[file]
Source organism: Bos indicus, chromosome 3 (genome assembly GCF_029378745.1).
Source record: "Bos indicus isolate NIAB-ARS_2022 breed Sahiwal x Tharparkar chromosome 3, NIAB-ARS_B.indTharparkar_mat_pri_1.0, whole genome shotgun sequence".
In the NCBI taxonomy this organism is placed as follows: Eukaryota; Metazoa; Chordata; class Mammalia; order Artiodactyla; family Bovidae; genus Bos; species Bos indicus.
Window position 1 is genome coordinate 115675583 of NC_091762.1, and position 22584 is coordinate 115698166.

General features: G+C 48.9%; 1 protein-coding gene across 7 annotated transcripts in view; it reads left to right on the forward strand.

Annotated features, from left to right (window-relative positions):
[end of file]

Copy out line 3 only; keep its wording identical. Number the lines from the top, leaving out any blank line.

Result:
In the NCBI taxonomy this organism is placed as follows: Eukaryota; Metazoa; Chordata; class Mammalia; order Artiodactyla; family Bovidae; genus Bos; species Bos indicus.